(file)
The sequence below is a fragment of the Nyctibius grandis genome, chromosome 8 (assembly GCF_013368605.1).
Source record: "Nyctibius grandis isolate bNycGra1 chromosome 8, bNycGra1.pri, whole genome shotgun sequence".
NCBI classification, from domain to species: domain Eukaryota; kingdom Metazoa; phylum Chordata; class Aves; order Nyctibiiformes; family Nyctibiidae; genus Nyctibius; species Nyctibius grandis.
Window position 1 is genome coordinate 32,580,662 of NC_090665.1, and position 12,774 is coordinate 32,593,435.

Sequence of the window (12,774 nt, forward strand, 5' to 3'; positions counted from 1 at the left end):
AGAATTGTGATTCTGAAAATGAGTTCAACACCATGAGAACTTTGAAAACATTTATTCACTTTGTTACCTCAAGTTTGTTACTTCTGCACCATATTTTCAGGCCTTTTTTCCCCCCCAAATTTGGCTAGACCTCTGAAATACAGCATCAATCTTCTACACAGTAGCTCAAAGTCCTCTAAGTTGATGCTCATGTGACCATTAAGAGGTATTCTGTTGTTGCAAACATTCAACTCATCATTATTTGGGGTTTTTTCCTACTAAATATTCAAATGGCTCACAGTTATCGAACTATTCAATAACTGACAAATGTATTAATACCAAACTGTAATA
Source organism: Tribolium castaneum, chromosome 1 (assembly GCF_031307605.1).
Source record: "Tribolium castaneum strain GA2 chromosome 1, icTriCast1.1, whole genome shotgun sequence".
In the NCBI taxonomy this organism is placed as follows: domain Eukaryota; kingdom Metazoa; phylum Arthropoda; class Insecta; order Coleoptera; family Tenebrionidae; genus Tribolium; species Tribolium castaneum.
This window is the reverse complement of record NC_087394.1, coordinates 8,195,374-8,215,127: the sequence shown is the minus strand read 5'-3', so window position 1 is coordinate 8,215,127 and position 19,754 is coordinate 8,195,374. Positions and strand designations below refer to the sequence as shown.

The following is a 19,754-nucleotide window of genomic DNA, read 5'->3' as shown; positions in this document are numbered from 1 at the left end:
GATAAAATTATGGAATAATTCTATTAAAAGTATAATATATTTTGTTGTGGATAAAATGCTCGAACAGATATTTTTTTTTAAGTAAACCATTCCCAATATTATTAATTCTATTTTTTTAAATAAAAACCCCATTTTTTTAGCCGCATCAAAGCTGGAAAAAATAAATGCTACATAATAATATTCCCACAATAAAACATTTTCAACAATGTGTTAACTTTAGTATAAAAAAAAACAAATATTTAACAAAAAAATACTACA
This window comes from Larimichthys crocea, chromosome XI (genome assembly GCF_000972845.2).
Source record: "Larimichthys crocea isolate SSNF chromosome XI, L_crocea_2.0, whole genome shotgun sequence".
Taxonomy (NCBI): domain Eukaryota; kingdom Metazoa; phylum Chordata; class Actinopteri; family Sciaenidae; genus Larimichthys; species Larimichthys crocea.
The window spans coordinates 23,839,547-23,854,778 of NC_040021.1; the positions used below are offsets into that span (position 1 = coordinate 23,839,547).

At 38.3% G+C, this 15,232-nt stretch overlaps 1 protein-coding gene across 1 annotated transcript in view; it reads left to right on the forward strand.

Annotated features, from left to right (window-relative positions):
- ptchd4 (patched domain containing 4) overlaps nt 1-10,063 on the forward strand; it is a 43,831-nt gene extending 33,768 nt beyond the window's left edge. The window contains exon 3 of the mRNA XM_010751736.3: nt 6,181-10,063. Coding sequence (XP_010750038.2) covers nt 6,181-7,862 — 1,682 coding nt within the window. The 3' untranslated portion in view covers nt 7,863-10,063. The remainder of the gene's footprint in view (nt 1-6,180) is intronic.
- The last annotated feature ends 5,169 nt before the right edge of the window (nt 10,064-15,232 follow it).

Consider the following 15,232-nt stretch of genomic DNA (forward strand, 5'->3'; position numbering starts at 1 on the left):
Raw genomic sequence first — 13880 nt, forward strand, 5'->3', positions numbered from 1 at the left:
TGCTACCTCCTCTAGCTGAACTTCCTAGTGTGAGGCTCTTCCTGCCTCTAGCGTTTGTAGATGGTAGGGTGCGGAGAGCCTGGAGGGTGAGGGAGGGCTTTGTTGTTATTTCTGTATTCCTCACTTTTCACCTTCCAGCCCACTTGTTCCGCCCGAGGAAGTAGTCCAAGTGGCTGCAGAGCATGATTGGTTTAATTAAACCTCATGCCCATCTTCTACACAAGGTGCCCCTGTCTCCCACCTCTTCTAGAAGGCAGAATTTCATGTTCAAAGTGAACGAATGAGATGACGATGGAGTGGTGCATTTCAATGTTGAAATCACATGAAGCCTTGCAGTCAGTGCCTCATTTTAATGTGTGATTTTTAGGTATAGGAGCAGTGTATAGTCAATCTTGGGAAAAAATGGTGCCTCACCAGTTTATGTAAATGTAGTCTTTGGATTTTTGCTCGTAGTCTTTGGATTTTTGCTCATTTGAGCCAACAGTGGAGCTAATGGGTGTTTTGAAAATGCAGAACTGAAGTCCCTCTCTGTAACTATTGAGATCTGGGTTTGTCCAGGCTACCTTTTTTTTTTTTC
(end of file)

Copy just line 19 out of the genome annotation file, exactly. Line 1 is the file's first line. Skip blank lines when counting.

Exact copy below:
- ptchd4 (patched domain containing 4) overlaps nt 1-10,063 on the forward strand; it is a 43,831-nt gene extending 33,768 nt beyond the window's left edge. The window contains exon 3 of the mRNA XM_010751736.3: nt 6,181-10,063. Coding sequence (XP_010750038.2) covers nt 6,181-7,862 — 1,682 coding nt within the window. The 3' untranslated portion in view covers nt 7,863-10,063. The remainder of the gene's footprint in view (nt 1-6,180) is intronic.